As a previous resident and supervisor of Springettsbury, he had initially voted to “opt-out” – not allow the mini-casino to locate in the township. He wasn’t alone. With more information, though, he and most other township supervisors saw the satellite as an opportunity, and they welcomed the mini-casino.
Now he’s the Chief Opportunity Development Officer for the city of York, as well as a resident.
If you build it, will they come?
And Nace, who comes from an engineering background, sees the coming casino as an economic boon for the entire area. As a crossroads location, he envisions visits from those in Gettysburg, Hershey, Maryland, Harrisburg, and Lancaster.
But he knows there is a range of opinions about adding a casino: Those vehemently opposed, those who are excited, and a middle group who have concerns but are willing to see how it plays out.
Traffic was the biggest concern, but having Penn National shoulder the cost of infrastructure changes mitigated that worry to some extent, he said. He doubts a heavy casino day can come close to Black Friday mall traffic.
He knows the local commercial real estate market is abuzz. In fact, the empty Bon-Ton store finally attracted a tenant who will rehab the vacant space as a self-storage facility.
But he admits since there has never been a mini-casino in the state before, there are lots of unknowns.
“We’re kind of flying blind,” he told PlayPennsylvania.
Lots of mixed reactions and uncertainty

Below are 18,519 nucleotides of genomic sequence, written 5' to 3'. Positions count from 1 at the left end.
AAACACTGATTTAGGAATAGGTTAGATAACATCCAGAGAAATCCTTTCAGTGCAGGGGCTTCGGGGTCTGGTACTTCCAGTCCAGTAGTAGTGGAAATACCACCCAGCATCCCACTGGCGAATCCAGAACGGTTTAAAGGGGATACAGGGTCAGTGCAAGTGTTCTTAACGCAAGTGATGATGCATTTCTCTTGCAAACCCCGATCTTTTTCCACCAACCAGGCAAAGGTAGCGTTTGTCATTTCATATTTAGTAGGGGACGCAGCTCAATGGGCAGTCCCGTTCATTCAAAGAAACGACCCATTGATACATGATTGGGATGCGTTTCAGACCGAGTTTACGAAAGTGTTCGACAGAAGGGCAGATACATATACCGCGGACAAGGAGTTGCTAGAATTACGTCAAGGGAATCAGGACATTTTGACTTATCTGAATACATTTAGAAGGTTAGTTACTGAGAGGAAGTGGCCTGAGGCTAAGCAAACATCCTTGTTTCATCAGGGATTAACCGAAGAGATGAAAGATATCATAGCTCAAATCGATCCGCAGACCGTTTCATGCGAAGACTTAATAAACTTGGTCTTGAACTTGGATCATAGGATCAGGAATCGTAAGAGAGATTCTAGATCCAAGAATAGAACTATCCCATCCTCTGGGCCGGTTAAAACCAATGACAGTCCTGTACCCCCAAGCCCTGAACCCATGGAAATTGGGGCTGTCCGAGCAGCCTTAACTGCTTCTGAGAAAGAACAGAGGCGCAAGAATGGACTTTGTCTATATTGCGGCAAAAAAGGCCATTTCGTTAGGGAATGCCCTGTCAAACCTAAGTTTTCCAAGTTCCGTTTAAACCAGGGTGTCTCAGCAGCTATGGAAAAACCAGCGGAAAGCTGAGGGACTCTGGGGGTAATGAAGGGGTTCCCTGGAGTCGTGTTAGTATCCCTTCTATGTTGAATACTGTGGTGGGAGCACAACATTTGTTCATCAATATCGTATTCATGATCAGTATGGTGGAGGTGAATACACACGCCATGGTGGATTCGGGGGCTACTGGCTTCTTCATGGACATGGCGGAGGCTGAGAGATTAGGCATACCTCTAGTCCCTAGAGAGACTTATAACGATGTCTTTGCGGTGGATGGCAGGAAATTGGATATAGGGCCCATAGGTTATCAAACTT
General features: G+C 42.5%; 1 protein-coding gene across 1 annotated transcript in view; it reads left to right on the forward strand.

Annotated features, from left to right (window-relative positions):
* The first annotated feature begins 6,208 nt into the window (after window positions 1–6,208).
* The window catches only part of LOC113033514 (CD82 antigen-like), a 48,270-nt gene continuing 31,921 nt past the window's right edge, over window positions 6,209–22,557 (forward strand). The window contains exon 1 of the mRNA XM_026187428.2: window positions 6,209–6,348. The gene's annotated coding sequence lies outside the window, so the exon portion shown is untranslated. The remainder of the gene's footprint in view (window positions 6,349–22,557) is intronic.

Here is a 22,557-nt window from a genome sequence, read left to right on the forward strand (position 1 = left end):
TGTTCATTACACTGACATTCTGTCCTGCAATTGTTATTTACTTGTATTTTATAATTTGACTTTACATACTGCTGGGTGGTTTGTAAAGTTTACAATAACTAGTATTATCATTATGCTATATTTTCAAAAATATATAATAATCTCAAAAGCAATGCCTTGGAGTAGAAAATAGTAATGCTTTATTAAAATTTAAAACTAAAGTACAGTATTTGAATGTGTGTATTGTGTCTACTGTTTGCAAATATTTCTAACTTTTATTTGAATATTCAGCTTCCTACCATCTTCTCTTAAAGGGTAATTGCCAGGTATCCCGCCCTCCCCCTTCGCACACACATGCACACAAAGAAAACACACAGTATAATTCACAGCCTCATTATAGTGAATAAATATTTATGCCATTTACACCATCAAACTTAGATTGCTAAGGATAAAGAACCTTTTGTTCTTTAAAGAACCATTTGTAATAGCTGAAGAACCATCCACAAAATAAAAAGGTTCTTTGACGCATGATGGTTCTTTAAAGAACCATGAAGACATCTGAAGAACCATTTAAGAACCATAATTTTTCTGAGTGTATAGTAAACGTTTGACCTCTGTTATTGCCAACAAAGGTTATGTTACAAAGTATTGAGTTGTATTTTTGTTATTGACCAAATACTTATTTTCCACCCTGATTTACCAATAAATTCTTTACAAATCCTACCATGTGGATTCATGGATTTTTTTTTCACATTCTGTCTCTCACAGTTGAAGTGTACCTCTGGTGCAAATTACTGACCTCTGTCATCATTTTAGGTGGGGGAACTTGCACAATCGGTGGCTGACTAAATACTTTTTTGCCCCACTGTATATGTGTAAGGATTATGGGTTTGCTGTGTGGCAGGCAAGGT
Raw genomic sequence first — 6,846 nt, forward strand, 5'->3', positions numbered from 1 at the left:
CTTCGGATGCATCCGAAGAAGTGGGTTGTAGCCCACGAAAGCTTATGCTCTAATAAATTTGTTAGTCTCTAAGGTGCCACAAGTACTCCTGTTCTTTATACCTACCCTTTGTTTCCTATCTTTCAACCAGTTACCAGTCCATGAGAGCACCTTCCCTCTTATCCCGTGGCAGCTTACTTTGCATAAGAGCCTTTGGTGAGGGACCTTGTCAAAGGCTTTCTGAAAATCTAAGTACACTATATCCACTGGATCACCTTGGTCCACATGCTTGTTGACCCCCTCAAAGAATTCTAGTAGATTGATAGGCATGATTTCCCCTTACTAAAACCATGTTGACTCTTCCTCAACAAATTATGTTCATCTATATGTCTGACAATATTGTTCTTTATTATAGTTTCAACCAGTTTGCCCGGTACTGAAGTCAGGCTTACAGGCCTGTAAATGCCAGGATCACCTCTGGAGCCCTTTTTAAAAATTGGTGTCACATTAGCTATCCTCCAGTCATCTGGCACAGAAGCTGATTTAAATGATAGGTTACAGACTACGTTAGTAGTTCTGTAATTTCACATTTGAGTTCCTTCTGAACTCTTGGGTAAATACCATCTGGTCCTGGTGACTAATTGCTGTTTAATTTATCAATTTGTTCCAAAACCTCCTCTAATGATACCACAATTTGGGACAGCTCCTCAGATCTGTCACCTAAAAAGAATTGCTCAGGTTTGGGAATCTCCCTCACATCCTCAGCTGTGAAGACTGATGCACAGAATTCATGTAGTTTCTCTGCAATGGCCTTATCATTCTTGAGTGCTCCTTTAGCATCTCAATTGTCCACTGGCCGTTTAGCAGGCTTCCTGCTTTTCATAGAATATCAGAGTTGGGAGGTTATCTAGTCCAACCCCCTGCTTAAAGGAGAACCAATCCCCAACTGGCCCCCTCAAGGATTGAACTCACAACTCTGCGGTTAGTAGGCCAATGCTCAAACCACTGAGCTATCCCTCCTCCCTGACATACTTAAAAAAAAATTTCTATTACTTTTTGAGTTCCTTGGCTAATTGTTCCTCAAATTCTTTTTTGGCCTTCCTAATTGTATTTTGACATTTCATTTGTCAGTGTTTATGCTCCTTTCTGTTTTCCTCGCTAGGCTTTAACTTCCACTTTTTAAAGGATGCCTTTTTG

A mall chain store manager who shopped at the mall 20 years ago when it was hopping busy and returned to manage a business a dozen years ago has mixed feelings.
She doesn’t gamble, and she worries about the easy access and creating problem gamblers.
Without an entrance directly into the mall, she doubts foot traffic will increase. A Gold’s Gym filled a vacant portion of Penney’s, but it has no entry to the mall and has made no difference in the number of shoppers, she said.
But she still holds out hope.
Tisha Reed, co-owner of an independent candy store, has watched nine fellow merchants leave during her two years at the mall. She got a rent reduction because foot traffic is so light.
“Nobody knows what to think,” she said as she slathered strawberries in chocolate. “Mall management needs to do something.”
She’s not sure if a mini-casino is the answer.
Could the mini-casino provide a local economic boost?
Kelly Rheinhold had bus-tripped to Atlantic City twice a year for years on end, but she thinks that may stop once the mini-casino opens about 15 minutes from her home. After all, she already has a Hollywood Casino rewards card, though she seldom goes to Grantville.
She works two jobs and said the local economy is “not great.” Rheinhold thinks the casino could provide needed employment.
And she hopes the casino draws additional mall customers.
“Nobody comes here anymore,” she said, walking from the near-empty food court.
Will the state’s first mini-casino inject life into the local economy? Can the York Galleria mall be saved by a mini-casino? If development goes according to plan, these local residents will soon get the answers.